Standing Committee for Kingdom Relations of the Second Chamber visited Saba

On May 5th, the Standing Committee for Kingdom Relations of the Tweede Kamer (Second Chamber) arrived on Saba. The delegation consisted of Wieke Paulusma (Acting Chair of the Committee; D66), Peter van Haasen (PVV), Raoul White (GL-PvDA), Ingrid Michon-Derkzen (VVD), Faith Bruyning (NSC) and Eva Meijers.

The purpose of the visit was to gain comprehensive insights into the island’s progress across key sectors, including economic development, healthcare, education, and the environment. An in-depth presentation by various departments was given on May 6th, in order to share updates and challenges faced on these important topics. The presentation was also attended by Island Governor Jonathon Johnson, Island Secretary Bram Streppel, Commissioner Bruce Zagers, Commissioner Eviton Heyliger and Island Council Members. The event was moderated by Jordan Every.

Economic Affairs

Mrs. Courtney Hassell, Policy Advisor, presented on a range of matters in the sphere of economics. Highlighting research done by CBS that declared Saba as the most expensive BES island, Hassell shared the need for various programs and subsidies to reduce the cost of living and for more research into what drives the high costs on Saba. The latter is especially important so that decisions on how to reduce the cost of living are based on factual information and concrete research. Promoting self-sufficiency and less reliance on imports, through the existence of the hydroponics farm, backyard farming initiatives and various subsidies, remains important in reducing the cost of living. Hassell also mentioned the problems associated with banking (such as one physical bank on island, only 2 ATMs and high interest rates). More accurate data, and less bureaucracy, were also discussed as an economic development plan would be necessary in order for Saba to have a more well-defined vision for the years to come.


Lack of data was also a concern for Head of Tourism, Malinda Hassell, as she described the challenges in assessing up-to-date visitor data as maritime statistics (e.g. for ferries and yachts) have not been included in past data collection reports by CBS and therefore have not shown an accurate overall picture of Saba’s Tourism statistics. CBS however has informed that this is currently being collected and will be reflected in the future. As part of the Tourism Master Plan, there is an implementation strategy per year, which is suggested with priority areas, with the goal of increasing Tourism’s current contribution to the economy from 24% to 35% by 2028 and monetizing from the areas that are being underleveraged. Collaboration among partners, stakeholders, and other regional tourism boards also remains important.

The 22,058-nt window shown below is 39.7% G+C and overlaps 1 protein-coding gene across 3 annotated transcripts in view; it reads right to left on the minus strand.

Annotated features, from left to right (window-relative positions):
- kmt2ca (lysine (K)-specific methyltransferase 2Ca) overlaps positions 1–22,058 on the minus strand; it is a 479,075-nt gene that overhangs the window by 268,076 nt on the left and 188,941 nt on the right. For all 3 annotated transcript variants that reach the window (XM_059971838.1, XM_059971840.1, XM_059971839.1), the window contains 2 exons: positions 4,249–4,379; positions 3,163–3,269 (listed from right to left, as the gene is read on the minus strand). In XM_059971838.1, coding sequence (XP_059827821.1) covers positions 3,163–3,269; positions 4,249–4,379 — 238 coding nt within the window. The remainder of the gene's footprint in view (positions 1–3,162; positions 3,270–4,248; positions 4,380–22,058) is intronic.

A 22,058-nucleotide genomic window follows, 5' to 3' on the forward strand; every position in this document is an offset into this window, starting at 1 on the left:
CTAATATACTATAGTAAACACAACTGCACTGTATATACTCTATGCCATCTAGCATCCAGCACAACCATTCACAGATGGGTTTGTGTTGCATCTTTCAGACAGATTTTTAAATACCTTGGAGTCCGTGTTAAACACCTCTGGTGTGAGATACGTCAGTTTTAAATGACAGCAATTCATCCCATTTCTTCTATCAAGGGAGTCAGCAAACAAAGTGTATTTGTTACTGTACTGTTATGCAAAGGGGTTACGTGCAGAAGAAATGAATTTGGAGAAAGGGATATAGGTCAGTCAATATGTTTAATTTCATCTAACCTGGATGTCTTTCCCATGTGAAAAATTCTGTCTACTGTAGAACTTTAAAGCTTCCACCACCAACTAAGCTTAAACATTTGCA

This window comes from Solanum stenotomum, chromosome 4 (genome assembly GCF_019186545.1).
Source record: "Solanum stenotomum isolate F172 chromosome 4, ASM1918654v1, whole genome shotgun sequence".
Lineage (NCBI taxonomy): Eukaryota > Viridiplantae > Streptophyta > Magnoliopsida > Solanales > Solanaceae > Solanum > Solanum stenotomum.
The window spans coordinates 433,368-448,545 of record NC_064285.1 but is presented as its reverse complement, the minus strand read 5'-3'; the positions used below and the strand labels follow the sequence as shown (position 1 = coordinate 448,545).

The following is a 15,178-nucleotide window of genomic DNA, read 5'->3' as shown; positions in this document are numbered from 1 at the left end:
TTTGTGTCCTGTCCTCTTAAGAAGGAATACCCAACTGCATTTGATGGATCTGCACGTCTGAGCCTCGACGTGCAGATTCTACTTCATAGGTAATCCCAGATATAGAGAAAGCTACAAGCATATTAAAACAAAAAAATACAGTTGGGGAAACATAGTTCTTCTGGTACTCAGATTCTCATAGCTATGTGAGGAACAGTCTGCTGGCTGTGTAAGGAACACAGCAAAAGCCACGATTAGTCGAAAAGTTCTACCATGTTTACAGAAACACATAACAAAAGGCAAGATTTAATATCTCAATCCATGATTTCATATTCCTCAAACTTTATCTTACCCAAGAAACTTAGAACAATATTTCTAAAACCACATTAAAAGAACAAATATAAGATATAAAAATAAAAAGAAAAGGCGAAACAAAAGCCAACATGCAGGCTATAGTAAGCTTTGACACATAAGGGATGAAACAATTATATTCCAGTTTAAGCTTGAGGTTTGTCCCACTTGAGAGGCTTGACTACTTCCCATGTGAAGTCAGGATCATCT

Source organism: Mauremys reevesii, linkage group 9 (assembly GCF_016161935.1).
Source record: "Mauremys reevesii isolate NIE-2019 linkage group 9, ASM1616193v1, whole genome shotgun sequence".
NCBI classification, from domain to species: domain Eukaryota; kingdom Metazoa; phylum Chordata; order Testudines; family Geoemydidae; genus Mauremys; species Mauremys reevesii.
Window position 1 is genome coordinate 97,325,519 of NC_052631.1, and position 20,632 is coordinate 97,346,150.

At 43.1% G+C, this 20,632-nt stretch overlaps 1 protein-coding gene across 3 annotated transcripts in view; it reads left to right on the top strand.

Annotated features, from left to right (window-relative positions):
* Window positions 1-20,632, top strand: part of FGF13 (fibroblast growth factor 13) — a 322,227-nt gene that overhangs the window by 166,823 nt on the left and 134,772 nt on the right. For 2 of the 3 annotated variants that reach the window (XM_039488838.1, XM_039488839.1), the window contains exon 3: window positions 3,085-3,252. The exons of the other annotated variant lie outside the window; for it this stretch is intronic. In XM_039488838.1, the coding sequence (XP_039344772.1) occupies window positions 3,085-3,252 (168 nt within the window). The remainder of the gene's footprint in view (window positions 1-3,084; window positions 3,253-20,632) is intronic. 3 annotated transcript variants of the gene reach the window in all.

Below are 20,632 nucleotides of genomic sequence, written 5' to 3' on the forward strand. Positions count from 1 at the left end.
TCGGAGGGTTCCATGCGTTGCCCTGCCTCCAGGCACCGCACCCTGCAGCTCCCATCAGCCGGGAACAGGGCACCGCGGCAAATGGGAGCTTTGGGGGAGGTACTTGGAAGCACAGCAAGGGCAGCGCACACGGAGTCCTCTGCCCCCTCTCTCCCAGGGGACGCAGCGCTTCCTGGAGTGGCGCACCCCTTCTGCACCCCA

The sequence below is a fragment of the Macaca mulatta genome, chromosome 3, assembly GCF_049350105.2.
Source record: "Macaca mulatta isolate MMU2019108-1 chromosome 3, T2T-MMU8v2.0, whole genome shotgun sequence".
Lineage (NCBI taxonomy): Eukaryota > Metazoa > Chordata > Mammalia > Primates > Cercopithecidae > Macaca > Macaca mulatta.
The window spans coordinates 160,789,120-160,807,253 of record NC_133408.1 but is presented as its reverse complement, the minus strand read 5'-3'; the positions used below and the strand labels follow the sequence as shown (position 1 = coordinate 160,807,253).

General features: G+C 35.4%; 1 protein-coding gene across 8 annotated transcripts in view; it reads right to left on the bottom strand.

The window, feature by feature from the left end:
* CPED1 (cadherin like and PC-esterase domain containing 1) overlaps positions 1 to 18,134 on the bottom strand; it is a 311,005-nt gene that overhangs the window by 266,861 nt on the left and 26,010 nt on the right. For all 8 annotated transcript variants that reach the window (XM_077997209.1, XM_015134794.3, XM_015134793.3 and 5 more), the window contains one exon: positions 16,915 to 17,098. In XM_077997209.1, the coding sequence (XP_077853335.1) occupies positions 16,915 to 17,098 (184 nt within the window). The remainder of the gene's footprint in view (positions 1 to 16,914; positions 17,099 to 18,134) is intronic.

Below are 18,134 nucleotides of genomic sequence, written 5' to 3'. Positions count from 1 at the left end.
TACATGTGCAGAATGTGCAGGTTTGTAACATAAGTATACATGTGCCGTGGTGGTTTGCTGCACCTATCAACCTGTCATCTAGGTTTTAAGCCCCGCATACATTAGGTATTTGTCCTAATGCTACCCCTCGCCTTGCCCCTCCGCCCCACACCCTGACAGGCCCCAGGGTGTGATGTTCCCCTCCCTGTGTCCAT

As part of Saba’s tourism development, there will also be the addition of 30 rooms added to the room inventory in 2025, with the renovation of Scout’s Place which will also include additional facilities. Supporting nature as a pillar of Saba’s tourism, reforestation efforts are ongoing and discussions on a revised nature fee are also taking place. Other points highlighted were the challenges the island faces that affects tourism development, such as connectivity and cost of travel, climate change and weather impacts, banking (cash base), cost of doing business, and financial resources to effectively promote the island. Overall, Hassell stated that the department strives for a more strategic, sustainable, and community-oriented approach to tourism development.


Head of Finance, Maureen Hassell-Vander Kaap expressed her gratitude on behalf of the Public Entity Saba to the European Netherlands for the recent increase to the free allowance. While this increase allowance will have its benefits such as salary harmonization with RCN, allowing for increases in the social minimum, future wage indexation according to the GDP system, and assisting in island tasks and maintenance based on the Ideeversa research of costs prior to 2022, Hassell-Vander Kaap, shared that there is still inadequate funding to meet the current needs of the island and to fully execute all island tasks structurally. Gaps exist for costs that are currently covered via incidental funding or not covered at all. Some examples are staffing, training and development, maintenance, digitalization, and various large-scale projects that currently have insufficient budgets, all of which affect long-term financial security and the growth of PES. Continued cooperation is needed, along with positive discussions to secure additional funding for the continuity of new initiatives not considered in the increase of the free allowance. This will empower Saba to carry out island tasks adequately, structurally, and as independently as possible, and work towards the aim of having a financially robust administration.